How Do You Know?

This morning we had a cover shoot with one of my all-time favorite dancers who's a principal at a top company. She's reached a level of success that most dancers only dream of. Yet she told me that when she was young, she never thought she'd get hired as a dancer. There was always someone better. There was always something she needed to improve.

 

It made me think, If even a dancer of this caliber had doubts about "making it," how many ever really know they have what it takes? Pointe gets letters from students all the time asking,  "Will I really be able to make a career out of my passion?" 

 

Ballet is an uncertain field where every director has different tastes and the competition for jobs is insane. Students devote their lives to the art without ever really knowing if all those hours in the studio will pay off. So many sacrifice so much—a social life, their feet, going to a normal school, living with their families—all in pursuit of a dream that may never come. It's one of the inspiring things about our world, as well as one of the most heart breaking.

 

Whenever you have an off day or are feeling afraid or unsure, remember this: Most of your idols were once in the same shoes you're in now. I bet just about every one of them questioned their future in ballet at one point.

 

There are no guarantees in life, and even fewer in ballet, but if you approach the challenge with the right attitude and give it everything you've got, it can only help to make you an even better dancer.

Latest Posts


Maria Kochetkova. Darian Volkova, Courtesy Kochetkova

Maria Kochetkova on How COVID-19 Affected Her Freelance Career, and Her New Home at Finnish National Ballet

When international star Maria Kochetkova embarked on a freelance career three years ago, she never envisioned how a global pandemic would affect it. In 2018, the Russian-born ballerina left the security of San Francisco Ballet, a company she called home for more than a decade, for the globe-trotting life of a guest star. Before the pandemic, Kochetkova managed her own performing schedule and was busier than ever, enjoying artistic freedom and expanding her creative horizons. This all changed in March 2020, when she saw her booming career—and her jet-setting lifestyle—change almost overnight.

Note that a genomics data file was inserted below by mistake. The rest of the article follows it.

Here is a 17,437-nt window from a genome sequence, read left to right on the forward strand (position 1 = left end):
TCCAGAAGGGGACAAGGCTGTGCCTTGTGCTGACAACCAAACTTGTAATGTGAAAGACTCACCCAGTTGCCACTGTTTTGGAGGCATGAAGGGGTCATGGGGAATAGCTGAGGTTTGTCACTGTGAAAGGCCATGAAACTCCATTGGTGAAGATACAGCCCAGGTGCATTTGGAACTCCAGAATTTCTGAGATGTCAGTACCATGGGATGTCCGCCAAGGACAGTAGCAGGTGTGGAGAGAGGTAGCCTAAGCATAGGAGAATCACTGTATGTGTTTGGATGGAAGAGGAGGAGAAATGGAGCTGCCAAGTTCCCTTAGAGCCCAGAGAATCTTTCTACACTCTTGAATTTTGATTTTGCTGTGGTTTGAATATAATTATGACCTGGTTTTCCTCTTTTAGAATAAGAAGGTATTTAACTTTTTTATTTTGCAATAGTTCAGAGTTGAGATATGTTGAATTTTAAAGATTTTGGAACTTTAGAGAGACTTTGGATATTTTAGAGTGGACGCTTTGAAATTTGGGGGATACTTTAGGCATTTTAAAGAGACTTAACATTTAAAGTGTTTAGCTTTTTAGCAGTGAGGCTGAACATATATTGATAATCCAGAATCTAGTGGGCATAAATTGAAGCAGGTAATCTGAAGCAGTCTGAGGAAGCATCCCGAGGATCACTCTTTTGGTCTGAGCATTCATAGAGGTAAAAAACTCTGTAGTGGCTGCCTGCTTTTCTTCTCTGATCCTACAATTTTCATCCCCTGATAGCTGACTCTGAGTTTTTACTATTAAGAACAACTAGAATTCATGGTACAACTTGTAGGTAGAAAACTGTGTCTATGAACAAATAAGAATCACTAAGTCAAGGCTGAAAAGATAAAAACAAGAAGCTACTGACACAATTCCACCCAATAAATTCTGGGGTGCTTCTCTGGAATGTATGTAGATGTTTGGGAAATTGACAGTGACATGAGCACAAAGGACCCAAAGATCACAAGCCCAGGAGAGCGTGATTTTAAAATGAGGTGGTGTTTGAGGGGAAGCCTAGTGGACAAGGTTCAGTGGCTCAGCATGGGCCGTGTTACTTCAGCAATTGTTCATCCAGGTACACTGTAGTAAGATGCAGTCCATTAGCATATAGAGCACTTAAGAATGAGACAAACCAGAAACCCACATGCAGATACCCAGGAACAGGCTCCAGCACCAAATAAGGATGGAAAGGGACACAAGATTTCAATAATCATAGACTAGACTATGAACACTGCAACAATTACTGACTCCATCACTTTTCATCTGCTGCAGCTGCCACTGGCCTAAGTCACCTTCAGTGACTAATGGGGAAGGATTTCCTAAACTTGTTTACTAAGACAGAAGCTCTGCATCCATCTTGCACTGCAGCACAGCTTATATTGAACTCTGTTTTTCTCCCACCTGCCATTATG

After months of uncertainty, Kochetkova landed at Finnish National Ballet, where she is a principal dancer for the 2020–21 season. Pointe spoke with her about her time during the quarantine and what helped her to get through it, her new life in Helsinki, and what keeps her busy and motivated these days.

Keep reading SHOW LESS
DTH's Alexandra Hutchinson and Derek Brockington work out with trainer Lily Overmyer at Studio IX. Photo by Joel Prouty, Courtesy Hutchinson.

Working Out With DTH’s Alexandra Hutchinson

Despite major pandemic shutdowns in New York City, Alexandra Hutchinson has been HIIT-ing her stride. Between company class with Dance Theater of Harlem and projects like the viral video "Dancing Through Harlem"—which she co-directed with roommate and fellow DTH dancer Derek Brockington—Hutchinson has still found time to cross-train. She shares her motivation behind her killer high-intensity interval training at Studio IX on Manhattan's Upper West Side.

Keep reading SHOW LESS
Getty Images

As Ballet Looks Toward Its Future, Let's Talk About Its Troubling Emotional Demands

As a ballet student, I distinctively remember being told that to survive ballet as a profession, one must be exceptionally thick-skinned and resilient. I always assumed it was because of the physically demanding nature of ballet: long rehearsal hours, challenging and stressful performances, and physical pain.

It wasn't until I joined a ballet company that I learned the true meaning behind those words: that the reason one needs thick skin is not because of the physical demands, but because of the unfair and unnecessary emotional demands.

Undoubtedly, emotional and physical strength go hand in hand to some extent. But the kind of emotional demand I am talking about here is different; it is not the strength one finds in oneself in moments of fatigue or unwillingness. It is the strength one must have when being bullied, humiliated, screamed at, manipulated or harassed.

Keep reading SHOW LESS

Editors' Picks